Midland Airpark Relocation: Threatening the sacred cow

From today's Midland Reporter-Telegram, in a report on the City Council's recent goal-setting retreat:
Mayor Wes Perry brought one idea to the table that could provide a major thoroughfare from downtown to Loop 250. He said Midland Airpark could relocate so that "A" Street becomes a major north-to-south road, but it all depends on approval of the Federal Aviation Administration.
"We have to consider everything and look at all our options," Perry said regarding the limited discussion of the "A" Street expansion during the retreat. "If we can do it, great. If not, that's OK. We have to think outside the box, as though we are not limited."

I had to read it twice to make sure I wasn't hallucinating. Airpark, for you non-residents, is a municipal airport that at one time resided on the outskirts of Midland but which is now completely surrounded by businesses, housing, and a thriving community college. It's also the closest thing we have to a sacred cow, politically shielded from any suggestion that its location might be a detriment to the economic well-being of the city due to the money and power of the relative few who value the field due to its proximity to their offices, and the convenience of access to their private aircraft.

Shielded until now, that is. Mayor Perry is the first high-ranking city official (who also happens to be a prominent businessman) in my memory to come out on record as suggesting that we should seriously consider relocating the airport. It will be interesting to see if his observations gain any traction.

I've previously expressed my opinion on this website about the advantages of freeing up almost 400 acres of prime real estate for commercial, retail, and residential development (and without getting too deep into the public safety aspects of its location, despite a number of crash-related fatalities over the years). And I've gotten some negative response, primarily from those in the aviation community who seem to think the advantages outweigh the disadvantages.

But as the city continues to grow, the inaccessibility of the airport acreage looms larger. Hundreds of people - and perhaps thousands - are forced to drive four extra miles every day to get to and return from their offices on "A" Street south of Loop 250, as the east runway approach has removed the possibility of direct access. The mayor's suggestion that we look at extending "A" Street past the airport so that it connects with the Loop is commonsense, as well as an example of favoring the majority over the minority.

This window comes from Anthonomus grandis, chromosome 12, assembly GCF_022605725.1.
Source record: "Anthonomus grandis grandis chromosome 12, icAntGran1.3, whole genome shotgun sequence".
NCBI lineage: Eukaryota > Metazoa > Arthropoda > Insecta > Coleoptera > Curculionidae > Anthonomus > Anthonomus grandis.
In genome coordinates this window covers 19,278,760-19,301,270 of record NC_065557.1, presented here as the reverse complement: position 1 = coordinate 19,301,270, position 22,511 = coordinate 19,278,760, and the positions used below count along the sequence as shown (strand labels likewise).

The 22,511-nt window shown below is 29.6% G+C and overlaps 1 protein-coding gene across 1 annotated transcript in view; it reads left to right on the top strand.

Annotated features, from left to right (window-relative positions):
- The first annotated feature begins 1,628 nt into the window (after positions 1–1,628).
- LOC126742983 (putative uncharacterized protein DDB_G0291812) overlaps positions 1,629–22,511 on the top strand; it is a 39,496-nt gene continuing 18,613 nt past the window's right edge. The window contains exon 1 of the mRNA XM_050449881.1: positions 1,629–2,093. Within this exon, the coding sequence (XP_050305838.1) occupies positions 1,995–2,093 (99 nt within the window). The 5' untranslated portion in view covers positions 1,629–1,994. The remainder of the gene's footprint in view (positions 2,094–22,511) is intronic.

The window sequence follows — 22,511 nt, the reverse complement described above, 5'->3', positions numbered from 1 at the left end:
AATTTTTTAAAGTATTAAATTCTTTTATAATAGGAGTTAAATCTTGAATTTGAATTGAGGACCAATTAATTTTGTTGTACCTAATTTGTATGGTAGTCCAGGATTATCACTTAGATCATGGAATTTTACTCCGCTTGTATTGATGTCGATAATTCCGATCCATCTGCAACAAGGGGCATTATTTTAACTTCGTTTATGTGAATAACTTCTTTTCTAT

The numbers are interesting. For the 12-month period ending September 26, 2012, the FAA reports that the airport averaged 77 "aircraft operations" per day. One takeoff equals one operation, as does one landing, as does one touch-and-go or low altitude pass (such as common in flight lessons). For comparison, Midland International Airport averages about 200 operations per day. Airpark is a busy little airfield, but I suspect a lot of that activity is related to flight lessons.

From an economic perspective, the question that needs to be answered is whether that land is worth more to the citizens of Midland as an airport or as developable real estate. The land is on the books with an appraisal of more than $17 million, but since it's owned by the city, there's no tax revenue. However, fees associated with the airport's operations generated 6% of the city's revenue in 2011 - about $9.6 million, according to the city's annual report. I don't have a rule-of-thumb to estimate what sort of tax revenues might be generated if the land was developed for private use; that would obviously depend on the types of development. And the calculus is complicated by the city's recent plans to offer the acreage for oil and gas leasing.

Nevertheless, the mayor's observation that extending "A" Street would be beneficial to a large number of citizens is indisputably accurate. I'm happy to see that the issue is being raised for discussion, and I hope it will generate some serious evaluation - the kind that involves an actual economic analysis rather than emotional and political posturing.

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This page contains a single entry by Eric published on March 10, 2013 6:52 PM.

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